BJP, JD(U) may not tie up for Jharkhand assembly elections
The two parties are part of the ruling National Democratic Alliance (NDA) at the Centre, and run a coalition government in Bihar.Updated: Oct 23, 2019 10:24 IST
The Janata Dal (United) led by Bihar chief minister Nitish Kumar, and the Bharatiya Janata Party (BJP) are unlikely to forge an alliance for the upcoming Jharkhand assembly elections, due in December, two people familiar with the matter said.
The two parties are part of the ruling National Democratic Alliance (NDA) at the Centre, and run a coalition government in Bihar.
“The JD(U) does not bring much on the table in Jharkhand,” a senior BJP leader involved in the party’s Jharkhand affairs said on condition of anonymity. “We need to contest maximum number of seats to achieve the target of winning more than 65 out of total 81 assembly seats.”
No party has ever secured majority on its own in any of the three assembly elections in the state since it was carved out of Bihar in November 2000.
The BJP and JD(U) were partners in Jharkhand but they split in 2013 when Kumar walked out of the NDA, opposing Narendra Modi’s elevation as head of BJP’s campaign committee for the 2014 parliamentary election.
Even otherwise, the JD(U)’s fortune was on a continuous decline in the tribal state; according to 2011census tribals account for 26% of32. 9 million population in Jharkhand.
The JD(U) had won 6 seats and a 4% vote share in the first assembly election in 2005, but slipped to 2 seats and a vote share of 2.8% in 2009 . It was a BJP ally in both these elections. The party could not win a single seat in the last assembly election and got a vote share of just 1% in 2014.
The BJP is likely to have an alliance with its long-time partners, the All Jharkhand Students’ Union (AJSU) led by former minister Sudesh Mahto, which fielded candidates in 8 seats in 2014 assembly polls.
The BJP had an alliance with AJSU for the April-May parliamentary elections as well, and together they swept the polls in Jharkhand, winning 12 of the 14 Lok Sabha seats while the Congress and the Jharkhand Mukti Morcha (JMM) bagged one each.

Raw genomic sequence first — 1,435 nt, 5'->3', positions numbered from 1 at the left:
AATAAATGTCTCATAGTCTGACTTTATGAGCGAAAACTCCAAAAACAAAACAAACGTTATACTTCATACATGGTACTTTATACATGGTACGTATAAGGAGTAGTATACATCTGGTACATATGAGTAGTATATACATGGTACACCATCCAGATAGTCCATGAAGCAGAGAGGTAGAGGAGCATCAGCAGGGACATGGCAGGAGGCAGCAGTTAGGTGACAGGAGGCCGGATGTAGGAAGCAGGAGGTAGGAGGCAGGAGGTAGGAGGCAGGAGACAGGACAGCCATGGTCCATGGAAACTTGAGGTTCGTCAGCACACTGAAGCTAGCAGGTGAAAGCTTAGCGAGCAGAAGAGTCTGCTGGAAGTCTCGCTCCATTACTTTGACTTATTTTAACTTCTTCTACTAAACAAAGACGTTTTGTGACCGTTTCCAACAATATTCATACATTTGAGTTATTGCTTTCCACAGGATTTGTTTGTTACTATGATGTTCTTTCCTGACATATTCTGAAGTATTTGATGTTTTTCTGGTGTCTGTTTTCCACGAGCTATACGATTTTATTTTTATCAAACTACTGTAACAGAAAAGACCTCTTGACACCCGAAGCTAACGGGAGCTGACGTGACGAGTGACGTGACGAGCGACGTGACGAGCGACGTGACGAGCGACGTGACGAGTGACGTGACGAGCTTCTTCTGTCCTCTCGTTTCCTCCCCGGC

“Under such a scenario, there is no scope for a third partner in NDA in Jharkhand,” the BJP leader cited above said.
A senior JD(U) leader said Nitish Kumar was inclined to invest in Jharkhand, which has a sizeable population of other backward classes (OBC), and revive the party’s fortune there. Most of the JD(U) legislators in the past were from the OBC communities, and got elected from constituencies bordering Bihar.
“We will treat December election as an occasion to build the foundation of a stronger party in that state,” a senior JD(U) functionary close to Bihar chief minister Nitish Kumar said.
A section of the JD(U) was inclined to explore possibilities of a pact with the BJP, but Nitish Kumar’s trusted lieutenants were believed to have shot down the idea, claiming the party was not in a position to extract a good deal from the saffron party.
“We will wait for our time,” the JD(U) leader quoted above said.
Vidya Bhushan Mishra, a Ranchi-base senior journalist and political analyst, said the BJP is not dependent on the JD(U) when it comes to Jharkhand.
“The JD(U) has also lost to rival parties many of its veterans, who came from OBC communities, and gave Nitish Kumar’s party a standing in Jharkhand. The presence of JD(U), or its absence, is not going to make much of a difference to the BJP,” he said.